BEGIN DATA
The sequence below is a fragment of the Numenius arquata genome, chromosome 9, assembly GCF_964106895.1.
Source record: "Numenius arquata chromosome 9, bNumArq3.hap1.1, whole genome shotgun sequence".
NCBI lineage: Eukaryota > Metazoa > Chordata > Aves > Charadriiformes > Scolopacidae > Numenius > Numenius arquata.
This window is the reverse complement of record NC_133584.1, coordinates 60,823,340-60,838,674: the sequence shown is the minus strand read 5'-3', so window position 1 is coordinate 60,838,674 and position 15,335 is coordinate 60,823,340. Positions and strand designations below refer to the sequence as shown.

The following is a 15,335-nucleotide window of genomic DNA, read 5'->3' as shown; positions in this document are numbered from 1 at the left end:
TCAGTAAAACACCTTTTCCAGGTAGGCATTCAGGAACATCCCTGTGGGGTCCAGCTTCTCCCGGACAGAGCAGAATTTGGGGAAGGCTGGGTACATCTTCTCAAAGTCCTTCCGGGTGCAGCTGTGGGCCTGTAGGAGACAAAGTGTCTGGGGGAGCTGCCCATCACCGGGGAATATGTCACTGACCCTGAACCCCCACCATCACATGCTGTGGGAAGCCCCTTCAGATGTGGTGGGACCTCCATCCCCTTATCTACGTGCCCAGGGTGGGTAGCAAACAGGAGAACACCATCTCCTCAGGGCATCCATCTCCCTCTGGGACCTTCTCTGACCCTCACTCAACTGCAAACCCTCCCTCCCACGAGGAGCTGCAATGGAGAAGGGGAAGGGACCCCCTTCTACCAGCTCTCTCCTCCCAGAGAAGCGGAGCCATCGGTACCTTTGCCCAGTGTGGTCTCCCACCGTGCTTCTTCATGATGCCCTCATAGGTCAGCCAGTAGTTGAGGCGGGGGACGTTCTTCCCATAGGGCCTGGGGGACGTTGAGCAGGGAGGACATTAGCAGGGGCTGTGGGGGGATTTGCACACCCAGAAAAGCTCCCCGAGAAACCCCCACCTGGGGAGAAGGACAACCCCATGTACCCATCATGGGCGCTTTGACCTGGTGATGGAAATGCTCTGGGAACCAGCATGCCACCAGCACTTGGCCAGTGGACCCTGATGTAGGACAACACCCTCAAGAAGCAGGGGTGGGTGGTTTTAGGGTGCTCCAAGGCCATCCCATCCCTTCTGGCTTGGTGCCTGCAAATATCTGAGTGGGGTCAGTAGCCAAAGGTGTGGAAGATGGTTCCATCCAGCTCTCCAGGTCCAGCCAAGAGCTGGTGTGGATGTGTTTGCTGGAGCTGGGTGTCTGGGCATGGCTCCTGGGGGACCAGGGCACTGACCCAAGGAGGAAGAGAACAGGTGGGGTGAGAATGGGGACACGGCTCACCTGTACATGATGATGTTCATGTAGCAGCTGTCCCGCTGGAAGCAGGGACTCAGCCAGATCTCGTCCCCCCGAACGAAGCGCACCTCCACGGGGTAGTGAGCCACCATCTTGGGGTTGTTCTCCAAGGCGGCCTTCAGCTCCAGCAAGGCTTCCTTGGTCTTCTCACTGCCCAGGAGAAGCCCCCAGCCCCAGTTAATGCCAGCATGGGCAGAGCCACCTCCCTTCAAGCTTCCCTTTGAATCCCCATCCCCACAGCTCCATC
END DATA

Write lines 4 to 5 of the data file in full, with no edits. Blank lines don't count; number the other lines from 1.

This window is the reverse complement of record NC_133584.1, coordinates 60,823,340-60,838,674: the sequence shown is the minus strand read 5'-3', so window position 1 is coordinate 60,838,674 and position 15,335 is coordinate 60,823,340. Positions and strand designations below refer to the sequence as shown.

The following is a 15,335-nucleotide window of genomic DNA, read 5'->3' as shown; positions in this document are numbered from 1 at the left end: